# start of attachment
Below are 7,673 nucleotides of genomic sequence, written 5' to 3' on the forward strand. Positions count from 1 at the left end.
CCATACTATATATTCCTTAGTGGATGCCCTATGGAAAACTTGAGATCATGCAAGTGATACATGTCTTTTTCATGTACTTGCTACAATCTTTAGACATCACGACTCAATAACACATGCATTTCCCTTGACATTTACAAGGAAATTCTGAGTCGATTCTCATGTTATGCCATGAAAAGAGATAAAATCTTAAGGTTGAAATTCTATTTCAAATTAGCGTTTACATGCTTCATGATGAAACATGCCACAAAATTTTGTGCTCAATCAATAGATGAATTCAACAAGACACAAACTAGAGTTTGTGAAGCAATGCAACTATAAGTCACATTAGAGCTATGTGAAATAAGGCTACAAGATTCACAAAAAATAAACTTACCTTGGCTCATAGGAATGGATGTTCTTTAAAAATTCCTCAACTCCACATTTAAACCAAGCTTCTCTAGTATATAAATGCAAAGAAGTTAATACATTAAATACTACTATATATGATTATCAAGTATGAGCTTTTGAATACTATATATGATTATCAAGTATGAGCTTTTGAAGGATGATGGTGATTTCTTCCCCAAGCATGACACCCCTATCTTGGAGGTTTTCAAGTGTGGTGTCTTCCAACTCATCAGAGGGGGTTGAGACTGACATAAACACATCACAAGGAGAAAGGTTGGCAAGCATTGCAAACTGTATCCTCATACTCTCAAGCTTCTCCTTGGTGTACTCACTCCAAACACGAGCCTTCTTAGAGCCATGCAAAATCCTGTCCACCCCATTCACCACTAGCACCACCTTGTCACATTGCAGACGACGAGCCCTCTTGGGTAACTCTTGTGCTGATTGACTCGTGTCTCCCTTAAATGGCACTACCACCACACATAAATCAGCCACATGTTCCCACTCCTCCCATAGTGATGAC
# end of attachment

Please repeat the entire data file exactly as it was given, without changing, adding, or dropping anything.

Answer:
Below are 7,673 nucleotides of genomic sequence, written 5' to 3' on the forward strand. Positions count from 1 at the left end.
CCATACTATATATTCCTTAGTGGATGCCCTATGGAAAACTTGAGATCATGCAAGTGATACATGTCTTTTTCATGTACTTGCTACAATCTTTAGACATCACGACTCAATAACACATGCATTTCCCTTGACATTTACAAGGAAATTCTGAGTCGATTCTCATGTTATGCCATGAAAAGAGATAAAATCTTAAGGTTGAAATTCTATTTCAAATTAGCGTTTACATGCTTCATGATGAAACATGCCACAAAATTTTGTGCTCAATCAATAGATGAATTCAACAAGACACAAACTAGAGTTTGTGAAGCAATGCAACTATAAGTCACATTAGAGCTATGTGAAATAAGGCTACAAGATTCACAAAAAATAAACTTACCTTGGCTCATAGGAATGGATGTTCTTTAAAAATTCCTCAACTCCACATTTAAACCAAGCTTCTCTAGTATATAAATGCAAAGAAGTTAATACATTAAATACTACTATATATGATTATCAAGTATGAGCTTTTGAATACTATATATGATTATCAAGTATGAGCTTTTGAAGGATGATGGTGATTTCTTCCCCAAGCATGACACCCCTATCTTGGAGGTTTTCAAGTGTGGTGTCTTCCAACTCATCAGAGGGGGTTGAGACTGACATAAACACATCACAAGGAGAAAGGTTGGCAAGCATTGCAAACTGTATCCTCATACTCTCAAGCTTCTCCTTGGTGTACTCACTCCAAACACGAGCCTTCTTAGAGCCATGCAAAATCCTGTCCACCCCATTCACCACTAGCACCACCTTGTCACATTGCAGACGACGAGCCCTCTTGGGTAACTCTTGTGCTGATTGACTCGTGTCTCCCTTAAATGGCACTACCACCACACATAAATCAGCCACATGTTCCCACTCCTCCCATAGTGATGAC